Sense of place, I think, is a number of characteristics that makes a place special — the human experience in a landscape, the local knowledge and folklore.
Uniqueness offers a sense of place. Identity and character recognized by a visitor and valued by residents. Writers think about this subject often. Wendell Berry said, “If you don’t know where you are, you don’t know who you are.”
People suffer through bad times — hurricanes, fires — and return to rebuild, as they feel they belong to the place as much as the place belongs to them. Wallace Stegner said, “The knowledge of place that comes from working in it, making a living from it, suffering from its catastrophes, loving its mornings or evenings.”
This is what writers, poets, songwriters specialize in — the painting of a scenery, the attachment to emotion through a sense of place. Hundreds of years later, people go back, searching for their great-grandparents home for a sense of connection to the place to which they also belong. Searching for a feeling, a story.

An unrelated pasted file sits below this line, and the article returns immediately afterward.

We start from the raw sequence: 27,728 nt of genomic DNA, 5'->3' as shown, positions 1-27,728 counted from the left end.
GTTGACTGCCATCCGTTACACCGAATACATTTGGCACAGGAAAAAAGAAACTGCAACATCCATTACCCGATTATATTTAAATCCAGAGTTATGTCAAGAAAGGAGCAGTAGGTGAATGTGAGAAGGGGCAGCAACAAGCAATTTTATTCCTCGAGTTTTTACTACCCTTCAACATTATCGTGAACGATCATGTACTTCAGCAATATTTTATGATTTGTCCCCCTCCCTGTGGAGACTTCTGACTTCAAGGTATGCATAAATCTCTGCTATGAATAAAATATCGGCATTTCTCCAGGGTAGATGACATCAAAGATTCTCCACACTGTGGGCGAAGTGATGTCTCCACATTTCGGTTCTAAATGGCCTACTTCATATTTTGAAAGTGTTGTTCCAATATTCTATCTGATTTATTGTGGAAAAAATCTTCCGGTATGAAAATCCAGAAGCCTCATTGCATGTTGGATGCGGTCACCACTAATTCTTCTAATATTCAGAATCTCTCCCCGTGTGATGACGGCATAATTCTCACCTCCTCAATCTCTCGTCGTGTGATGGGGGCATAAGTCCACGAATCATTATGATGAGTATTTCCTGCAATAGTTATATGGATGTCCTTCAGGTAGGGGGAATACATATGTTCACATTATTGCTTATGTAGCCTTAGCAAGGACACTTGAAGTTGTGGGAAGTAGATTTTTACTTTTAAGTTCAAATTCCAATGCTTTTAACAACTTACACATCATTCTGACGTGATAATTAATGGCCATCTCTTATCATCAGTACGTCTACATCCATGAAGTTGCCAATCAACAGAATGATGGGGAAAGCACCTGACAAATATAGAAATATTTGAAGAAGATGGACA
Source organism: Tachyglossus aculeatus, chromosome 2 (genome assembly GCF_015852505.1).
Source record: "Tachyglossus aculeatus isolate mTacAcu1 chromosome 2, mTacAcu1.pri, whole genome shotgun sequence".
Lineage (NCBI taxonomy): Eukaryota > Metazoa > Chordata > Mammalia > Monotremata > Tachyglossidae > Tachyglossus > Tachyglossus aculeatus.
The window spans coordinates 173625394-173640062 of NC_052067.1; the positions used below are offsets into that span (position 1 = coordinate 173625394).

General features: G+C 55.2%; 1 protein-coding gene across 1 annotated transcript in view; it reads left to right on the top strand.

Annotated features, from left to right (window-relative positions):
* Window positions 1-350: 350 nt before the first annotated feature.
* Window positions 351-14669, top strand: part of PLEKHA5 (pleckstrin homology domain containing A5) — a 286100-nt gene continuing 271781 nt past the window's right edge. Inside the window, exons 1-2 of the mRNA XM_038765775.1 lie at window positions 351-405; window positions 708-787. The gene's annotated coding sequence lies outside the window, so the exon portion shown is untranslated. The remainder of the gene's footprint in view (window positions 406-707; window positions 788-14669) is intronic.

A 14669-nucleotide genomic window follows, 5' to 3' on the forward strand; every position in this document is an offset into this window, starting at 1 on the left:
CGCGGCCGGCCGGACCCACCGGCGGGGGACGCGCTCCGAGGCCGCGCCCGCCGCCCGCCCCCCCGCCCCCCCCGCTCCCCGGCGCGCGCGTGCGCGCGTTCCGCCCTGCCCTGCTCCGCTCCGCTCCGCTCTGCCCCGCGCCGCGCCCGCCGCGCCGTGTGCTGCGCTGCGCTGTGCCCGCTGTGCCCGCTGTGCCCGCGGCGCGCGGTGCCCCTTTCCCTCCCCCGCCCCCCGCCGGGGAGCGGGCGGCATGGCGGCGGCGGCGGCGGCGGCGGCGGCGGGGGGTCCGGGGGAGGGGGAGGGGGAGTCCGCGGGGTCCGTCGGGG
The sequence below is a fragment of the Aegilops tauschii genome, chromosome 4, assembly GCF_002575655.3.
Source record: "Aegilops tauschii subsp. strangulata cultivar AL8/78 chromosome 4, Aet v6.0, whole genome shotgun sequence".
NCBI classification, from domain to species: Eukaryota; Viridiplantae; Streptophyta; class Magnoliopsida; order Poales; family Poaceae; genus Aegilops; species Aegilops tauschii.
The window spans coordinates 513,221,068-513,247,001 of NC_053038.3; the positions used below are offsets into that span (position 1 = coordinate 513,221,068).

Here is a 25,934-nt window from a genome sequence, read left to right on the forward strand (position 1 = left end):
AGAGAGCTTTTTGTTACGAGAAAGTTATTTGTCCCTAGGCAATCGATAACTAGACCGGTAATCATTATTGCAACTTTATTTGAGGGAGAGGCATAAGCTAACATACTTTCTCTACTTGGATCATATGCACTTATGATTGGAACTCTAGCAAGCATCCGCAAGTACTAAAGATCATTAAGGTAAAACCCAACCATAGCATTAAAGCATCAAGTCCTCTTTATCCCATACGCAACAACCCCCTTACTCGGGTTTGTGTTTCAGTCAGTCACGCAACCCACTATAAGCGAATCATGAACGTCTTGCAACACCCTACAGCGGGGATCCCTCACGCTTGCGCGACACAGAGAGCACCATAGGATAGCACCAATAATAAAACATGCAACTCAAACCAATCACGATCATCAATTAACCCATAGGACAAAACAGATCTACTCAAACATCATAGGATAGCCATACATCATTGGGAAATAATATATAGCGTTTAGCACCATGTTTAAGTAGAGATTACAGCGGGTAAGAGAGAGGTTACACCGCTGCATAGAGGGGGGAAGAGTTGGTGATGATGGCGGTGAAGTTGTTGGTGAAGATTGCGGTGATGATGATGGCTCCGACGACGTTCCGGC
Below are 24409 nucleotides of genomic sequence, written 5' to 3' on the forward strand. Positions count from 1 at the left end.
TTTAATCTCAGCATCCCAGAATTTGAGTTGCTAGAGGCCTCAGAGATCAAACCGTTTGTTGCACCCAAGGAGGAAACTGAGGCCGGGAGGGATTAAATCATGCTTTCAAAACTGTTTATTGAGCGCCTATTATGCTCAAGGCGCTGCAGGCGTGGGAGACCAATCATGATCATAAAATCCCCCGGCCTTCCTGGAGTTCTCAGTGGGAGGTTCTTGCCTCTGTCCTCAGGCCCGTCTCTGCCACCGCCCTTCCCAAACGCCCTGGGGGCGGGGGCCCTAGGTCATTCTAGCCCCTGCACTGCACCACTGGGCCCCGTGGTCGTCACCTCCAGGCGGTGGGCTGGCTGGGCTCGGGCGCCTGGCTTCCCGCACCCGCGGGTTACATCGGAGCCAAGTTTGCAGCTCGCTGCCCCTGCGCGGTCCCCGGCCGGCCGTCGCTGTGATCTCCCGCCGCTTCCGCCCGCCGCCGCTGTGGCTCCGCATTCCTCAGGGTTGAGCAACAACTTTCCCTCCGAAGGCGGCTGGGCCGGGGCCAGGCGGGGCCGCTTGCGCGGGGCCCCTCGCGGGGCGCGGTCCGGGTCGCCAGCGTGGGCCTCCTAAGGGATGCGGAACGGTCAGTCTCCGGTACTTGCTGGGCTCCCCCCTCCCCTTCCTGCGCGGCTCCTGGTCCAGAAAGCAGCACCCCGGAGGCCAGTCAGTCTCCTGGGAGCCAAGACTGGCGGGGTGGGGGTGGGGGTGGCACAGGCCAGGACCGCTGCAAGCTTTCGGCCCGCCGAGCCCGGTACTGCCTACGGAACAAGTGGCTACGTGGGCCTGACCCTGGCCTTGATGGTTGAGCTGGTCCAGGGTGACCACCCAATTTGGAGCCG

It was extremely important to paint a sense of place for Zoe Sinclair when I wrote Pine Vale into Stranger or Friend. She feels lost and hurt in many ways, having just returned to a complicated place, yet Pine Vale is home with all the good and bad home offers.
Sure, we can be citizens of the world, but home, in many shifting forms, remains deeply anchored. Our new way of life no longer offers a deep sense of place, does it? We spend so much time online, in offices, moving around, perhaps slowly foregoing a connection to a unique place.
Is the sense of place becoming a lost sense?
— Image: candorlandforsale.blogspot.com